|Let's Spread The "Fun" Around|
From Ward Churchill's "Indians Are Us?", 1994, Common Courage Press
During the past couple of seasons, there has been an increasing wave of controversy regarding the names of professional sports teams like the Atlanta "Braves", Cleveland "Indians", Washington "Redskins", and Kansas City "Chiefs". The issue extends to the names of college teams like Florida State University "Seminoles", University of Illinois "Fighting Illini", and so on, right on down to high school outfits like the Lamar (Colorado) "Savages". Also involved have been team adoption of "mascots" replete with feathers, buckskins, beads, spears, and "warpaint" (some fans have opted to adorn themselves in the same fashion), and nifty little "pep" gestures like the "Indian Chant" and "Tomahawk Chop".
A substantial number of American Indians have protested that use of native names, images, and symbols as sports team mascots and the like, is by definition, a virulently racist practice. Given the historical relationship between Indians and non-Indians during what has been called the "Conquest of America", American Indian Movement leader (and American Indian Anti-Defamation Council founder) Russell Means has compared the practice to contemporary Germans naming their soccer teams the "Jews", "Hebrews", and "Yids", while adorning their uniforms with grotesque caricatures of Jewish faces taken from the nazi's antisemitic propaganda of the 1930s. Numerous demonstrations have occurred in conjunction with games-- most notably during the November 15, 1992, match-up between the Chiefs and Redskins in Kansas City-- by angry Indians and their supporters.
In response, a number of players-- especially African-Americans and other minority athletes-- have been trotted out by professional team owners like Ted Turner, as well as university and public school officials, to announce that they mean not to insult, but to "honor", native people. They have been joined by the television networks and most major newspapers, all of which have editorialized that Indian discomfort with the situation is "no big deal", insisting that the whole thing is just fun, they've argued, and "a few disgruntled Native Americans" have no right to undermine the nation's enjoyment of its leisure time by complaining. This is especially the case, some have contended, "in hard times like these". It has even been contended that rather than the degradation itself-- creates "a serious barrier to the sort of intergroup communication so necessary in a multicultural society such as ours."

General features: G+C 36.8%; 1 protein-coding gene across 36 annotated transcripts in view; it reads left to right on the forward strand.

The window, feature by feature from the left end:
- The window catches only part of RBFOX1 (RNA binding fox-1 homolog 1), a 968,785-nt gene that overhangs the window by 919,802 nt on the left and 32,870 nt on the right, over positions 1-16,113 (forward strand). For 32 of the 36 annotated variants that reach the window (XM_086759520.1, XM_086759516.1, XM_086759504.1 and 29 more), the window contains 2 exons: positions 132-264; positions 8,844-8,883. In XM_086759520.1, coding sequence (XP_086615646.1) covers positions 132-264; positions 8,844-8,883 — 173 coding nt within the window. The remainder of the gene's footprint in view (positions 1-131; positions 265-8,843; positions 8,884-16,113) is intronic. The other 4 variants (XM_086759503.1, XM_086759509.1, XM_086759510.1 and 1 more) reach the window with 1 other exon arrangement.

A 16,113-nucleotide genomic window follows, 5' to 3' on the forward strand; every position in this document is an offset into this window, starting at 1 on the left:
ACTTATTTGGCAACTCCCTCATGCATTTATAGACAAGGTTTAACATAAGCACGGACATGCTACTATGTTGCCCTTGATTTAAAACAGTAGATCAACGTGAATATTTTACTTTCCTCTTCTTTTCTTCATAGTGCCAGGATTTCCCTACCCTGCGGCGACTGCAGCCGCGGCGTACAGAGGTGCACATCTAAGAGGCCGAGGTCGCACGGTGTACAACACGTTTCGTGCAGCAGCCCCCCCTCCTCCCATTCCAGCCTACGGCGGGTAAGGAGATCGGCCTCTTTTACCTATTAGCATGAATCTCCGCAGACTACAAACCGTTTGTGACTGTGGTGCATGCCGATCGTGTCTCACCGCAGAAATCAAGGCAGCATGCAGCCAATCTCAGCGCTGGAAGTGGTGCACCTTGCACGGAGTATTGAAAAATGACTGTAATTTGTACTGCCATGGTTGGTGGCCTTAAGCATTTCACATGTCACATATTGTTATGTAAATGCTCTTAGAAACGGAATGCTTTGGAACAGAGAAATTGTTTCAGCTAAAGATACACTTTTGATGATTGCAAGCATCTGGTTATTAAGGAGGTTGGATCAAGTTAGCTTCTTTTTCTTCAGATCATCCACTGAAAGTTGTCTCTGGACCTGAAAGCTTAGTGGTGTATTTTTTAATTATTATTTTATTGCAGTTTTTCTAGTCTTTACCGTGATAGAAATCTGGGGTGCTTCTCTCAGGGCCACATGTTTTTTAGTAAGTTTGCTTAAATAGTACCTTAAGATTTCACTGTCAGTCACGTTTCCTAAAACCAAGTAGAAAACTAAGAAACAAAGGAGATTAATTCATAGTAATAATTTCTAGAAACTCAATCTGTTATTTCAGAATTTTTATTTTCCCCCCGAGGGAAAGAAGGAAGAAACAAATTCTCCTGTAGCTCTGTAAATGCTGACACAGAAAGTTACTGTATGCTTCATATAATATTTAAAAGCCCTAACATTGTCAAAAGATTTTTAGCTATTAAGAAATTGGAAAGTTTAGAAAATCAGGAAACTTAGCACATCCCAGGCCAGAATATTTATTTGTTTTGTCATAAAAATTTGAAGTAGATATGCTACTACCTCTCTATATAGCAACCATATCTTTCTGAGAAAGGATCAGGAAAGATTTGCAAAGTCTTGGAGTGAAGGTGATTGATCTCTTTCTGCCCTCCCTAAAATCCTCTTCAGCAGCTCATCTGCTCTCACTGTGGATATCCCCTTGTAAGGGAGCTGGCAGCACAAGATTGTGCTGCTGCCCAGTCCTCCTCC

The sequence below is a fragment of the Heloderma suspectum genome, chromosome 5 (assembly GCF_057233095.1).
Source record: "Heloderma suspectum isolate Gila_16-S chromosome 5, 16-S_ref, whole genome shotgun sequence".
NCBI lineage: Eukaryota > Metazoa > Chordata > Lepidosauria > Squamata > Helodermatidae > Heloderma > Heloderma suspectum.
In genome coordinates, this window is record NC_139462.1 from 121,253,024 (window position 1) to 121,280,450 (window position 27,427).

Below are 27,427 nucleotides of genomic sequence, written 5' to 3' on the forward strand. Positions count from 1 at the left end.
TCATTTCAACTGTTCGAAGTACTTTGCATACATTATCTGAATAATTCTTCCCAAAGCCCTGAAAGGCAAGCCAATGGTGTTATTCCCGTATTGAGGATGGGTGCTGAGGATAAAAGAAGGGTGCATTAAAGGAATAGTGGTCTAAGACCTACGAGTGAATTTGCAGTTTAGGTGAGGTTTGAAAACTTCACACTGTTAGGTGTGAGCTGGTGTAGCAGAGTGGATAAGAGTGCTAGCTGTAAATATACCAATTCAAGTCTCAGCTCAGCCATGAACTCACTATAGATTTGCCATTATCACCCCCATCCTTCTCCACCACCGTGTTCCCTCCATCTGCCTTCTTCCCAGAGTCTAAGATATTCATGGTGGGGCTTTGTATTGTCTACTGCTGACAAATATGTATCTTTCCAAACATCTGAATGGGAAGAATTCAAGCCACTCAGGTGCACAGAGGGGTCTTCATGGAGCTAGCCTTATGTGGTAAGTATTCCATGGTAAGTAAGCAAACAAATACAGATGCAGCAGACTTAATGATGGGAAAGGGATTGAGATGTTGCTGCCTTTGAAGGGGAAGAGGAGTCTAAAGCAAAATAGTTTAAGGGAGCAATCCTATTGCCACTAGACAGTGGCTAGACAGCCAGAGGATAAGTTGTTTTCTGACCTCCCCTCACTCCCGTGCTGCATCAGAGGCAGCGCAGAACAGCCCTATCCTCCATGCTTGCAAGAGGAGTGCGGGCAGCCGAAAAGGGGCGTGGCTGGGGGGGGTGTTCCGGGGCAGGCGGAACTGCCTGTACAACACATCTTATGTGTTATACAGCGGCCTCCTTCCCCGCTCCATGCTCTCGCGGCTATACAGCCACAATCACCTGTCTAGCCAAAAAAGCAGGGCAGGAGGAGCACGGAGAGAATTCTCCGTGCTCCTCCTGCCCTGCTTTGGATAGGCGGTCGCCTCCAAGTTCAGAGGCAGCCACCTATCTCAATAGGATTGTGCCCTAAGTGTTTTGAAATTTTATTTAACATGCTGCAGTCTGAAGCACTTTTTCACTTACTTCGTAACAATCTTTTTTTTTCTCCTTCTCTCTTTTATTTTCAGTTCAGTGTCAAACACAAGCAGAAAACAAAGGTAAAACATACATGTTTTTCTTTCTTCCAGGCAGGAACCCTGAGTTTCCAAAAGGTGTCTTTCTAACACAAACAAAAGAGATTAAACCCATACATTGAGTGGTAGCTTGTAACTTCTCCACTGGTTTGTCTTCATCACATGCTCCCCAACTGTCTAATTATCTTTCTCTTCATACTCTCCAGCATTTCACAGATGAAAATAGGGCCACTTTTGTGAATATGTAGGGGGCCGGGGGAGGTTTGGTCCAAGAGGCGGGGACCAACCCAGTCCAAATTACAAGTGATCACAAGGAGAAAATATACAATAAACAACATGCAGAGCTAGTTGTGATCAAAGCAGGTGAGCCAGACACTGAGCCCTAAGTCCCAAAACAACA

Okay, let's communicate. We may be frankly dubious that those advancing such positions really believe in their own rhetoric, but, just for the sake of argument, let's accept the premise that they are sincere. If what they are saying is true in any way at all, then isn't it time we spread such "inoffensiveness" and "good cheer" around among all groups so that everybody can participate equally in fostering the round of national laughs they call for? Sure it is-- the country can't have too much fun or "intergroup involvement"-- so the more, the merrier. Simple consistency demands that anyone who thinks the Tomahawk Chop is a swell pastime must be just as hearty in their endorsement of the following ideas, which-- by the "logic" used to defend the defamation of American Indians-- should help us all really start yukking it up.
First, as a counterpart to the Redskins, we need an NFL team called "Niggers" to "honor" Afroamerica. Halftime festivities for fans might include a simulated stewing of the opposing coach in a large pot while players and cheerleaders dance around it, garbed in leopard skins and wearing fake bones in their noses. This concept obviously goes along with the kind of gaiety attending the Chop, but also along with the actions of the Kansas City Chiefs, whose team members-- prominently including black team members-- lately appeared on a poster looking "fierce" and "savage" by way of wearing Indian regalia. Just a bit of harmless "morale boosting", says the Chiefs' front office. You bet.
So that the newly-formed "Niggers" sports club won't end up too out of sync while expressing the "Spirit" and "identity" of Afroamericans in the above fashion, a baseball franchise-- let's call this one the "Sambos"-- should be formed. How about a basketball team called the "Spearchuckers"? A hockey team called the "Jungle Bunnies"? Maybe the "essence" of these teams could be depicted by images of tiny black faces adorned with huge pairs of lips. The players could appear on TV every week or so gnawing on chicken legs and spitting watermelon seeds at one another. Catchy, eh? Well, there's "nothing to be upset about", according to those who love wearing "War bonnets" to the Super Bowl or having "Chief Illiniwik" dance around the sports arenas of Urbana, Illinois.